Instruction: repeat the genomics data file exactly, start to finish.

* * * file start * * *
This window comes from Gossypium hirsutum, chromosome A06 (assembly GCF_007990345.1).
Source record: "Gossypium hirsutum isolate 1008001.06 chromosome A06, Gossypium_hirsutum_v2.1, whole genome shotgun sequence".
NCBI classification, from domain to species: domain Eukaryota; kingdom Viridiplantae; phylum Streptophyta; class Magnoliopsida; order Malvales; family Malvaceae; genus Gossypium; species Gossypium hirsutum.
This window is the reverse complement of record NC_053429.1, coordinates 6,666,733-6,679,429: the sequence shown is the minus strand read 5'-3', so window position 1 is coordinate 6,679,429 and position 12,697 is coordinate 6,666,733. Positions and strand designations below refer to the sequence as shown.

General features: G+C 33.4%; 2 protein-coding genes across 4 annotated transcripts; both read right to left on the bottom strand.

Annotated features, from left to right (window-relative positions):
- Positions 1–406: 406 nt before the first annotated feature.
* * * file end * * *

This window comes from Gossypium hirsutum, chromosome A06 (assembly GCF_007990345.1).
Source record: "Gossypium hirsutum isolate 1008001.06 chromosome A06, Gossypium_hirsutum_v2.1, whole genome shotgun sequence".
NCBI classification, from domain to species: domain Eukaryota; kingdom Viridiplantae; phylum Streptophyta; class Magnoliopsida; order Malvales; family Malvaceae; genus Gossypium; species Gossypium hirsutum.
This window is the reverse complement of record NC_053429.1, coordinates 6,666,733-6,679,429: the sequence shown is the minus strand read 5'-3', so window position 1 is coordinate 6,679,429 and position 12,697 is coordinate 6,666,733. Positions and strand designations below refer to the sequence as shown.

General features: G+C 33.4%; 2 protein-coding genes across 4 annotated transcripts; both read right to left on the bottom strand.

Annotated features, from left to right (window-relative positions):
- Positions 1–406: 406 nt before the first annotated feature.